Rejected by Wheaton

Last winter, I was one of the plenary speakers at the 2007 Wheaton Theology Conference. I was asked to present the emergent perspective on the relationship between the corpus of patristic literature (the “Church Fathers” and the early councils) and the present church. I gave it the old college try, and was greeted with mixed reviews. Some reported their own ambivalence and the feelings of “disaster” among the theological intelligentsia. I was even emailed by one MDiv student that his professor mocked me in class the next week. Nice. Two other influential persons sent me long emails detailing their disappointments with my paper. Several Wheaton students approached me after the talk to thank me for it and express their agreements. So, it was a mixed response.

Yesterday, I received a call from the Wheaton folks informing me that, against the objections of InterVarsity Press, my paper will not be included in a forthcoming book on the conference. When I asked if it was my scholarship that was in question, or that I was “off message,” I was told, “The latter.” I was then told that parts of my presentation were “provocative but less than helpful.” Ultimately, I was told, I did not treat the Fathers and the Councils as normative to the life of the church today. I argued that we’re in conversation with the Fathers today, just as they were in conversation with one another in their day. I also posited that the victory of one theological position over another was as much a matter of politics and context as a matter of divine providence. Finally, the lack of marginalized voices in all of the ancient (and medieval and modern) theological debates should give us all pause.

Does that mean that the Councils and creeds and Fathers lack authority today? I hope not. But I hope that they will have a more credible authority if we understand all of the vicissitudes of their times. As in our day, they had pressures on them from all sides, and, while I in no way think this precludes God’s Spirit from guiding the process, it was not a unanimous and clean decision on, say, the dual-nature of Christ.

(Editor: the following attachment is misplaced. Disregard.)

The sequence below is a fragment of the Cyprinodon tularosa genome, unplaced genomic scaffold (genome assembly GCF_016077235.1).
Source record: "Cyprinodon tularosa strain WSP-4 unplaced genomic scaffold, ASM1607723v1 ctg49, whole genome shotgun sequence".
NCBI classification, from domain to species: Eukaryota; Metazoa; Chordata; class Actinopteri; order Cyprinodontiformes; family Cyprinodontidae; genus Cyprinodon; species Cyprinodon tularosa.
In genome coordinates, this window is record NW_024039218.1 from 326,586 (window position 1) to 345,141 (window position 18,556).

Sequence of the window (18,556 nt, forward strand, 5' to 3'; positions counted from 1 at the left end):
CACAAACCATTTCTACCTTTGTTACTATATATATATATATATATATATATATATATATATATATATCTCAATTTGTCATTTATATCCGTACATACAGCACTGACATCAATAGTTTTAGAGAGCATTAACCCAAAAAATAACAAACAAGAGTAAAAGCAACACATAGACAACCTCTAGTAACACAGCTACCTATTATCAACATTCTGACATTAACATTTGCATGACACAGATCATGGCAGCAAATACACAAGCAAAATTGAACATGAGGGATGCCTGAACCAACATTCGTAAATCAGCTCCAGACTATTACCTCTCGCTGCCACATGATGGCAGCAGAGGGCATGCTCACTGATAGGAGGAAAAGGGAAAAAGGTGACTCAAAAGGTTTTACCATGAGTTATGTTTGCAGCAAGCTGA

Finally, this: In the last four or five decades, with the maturation of evangelicalism, several schools of thought on the appropriattion of ancient sources have developed. Most evangelical church historians could draw you a diagram of these schools and tell you the various leaders of the schools, as well as telling you into which one they fall.

Emergent, on the other hand, is less than ten years old. As such, we are making our first forays into these hallowed grounds. We’re in process. In other words, my paper was in no way a final statement on the authority of the Councils, but a first attempt at a faithful articulation of the emerging position.

What I find a bit troubling, however, is the mixed messages that we’re receiving. On the one hand, emergent is accused of not being theologically rigorous enough. But then we’re excluded from a book like this on account of our preliminary conclusions. Had my essay been included in the book, I assume it would have come under some sharp critique, and, as a result, I would have become a better theologian.

Instead, I will avail myself of the new media and post it here. Read it and decide for yourself. Please note that these are my notes for the presentation — they have not been edited for a scholarly book. I was asked to present in such a way that would be approachable by undergrads, pastors, and professors, so I attempted some humor and lightheartedness. And you’ll want to scroll along with the powerpoint presentation, too, since that was essential to my paper.

Lemme know what you think…

Get the paper here (PDF)

 

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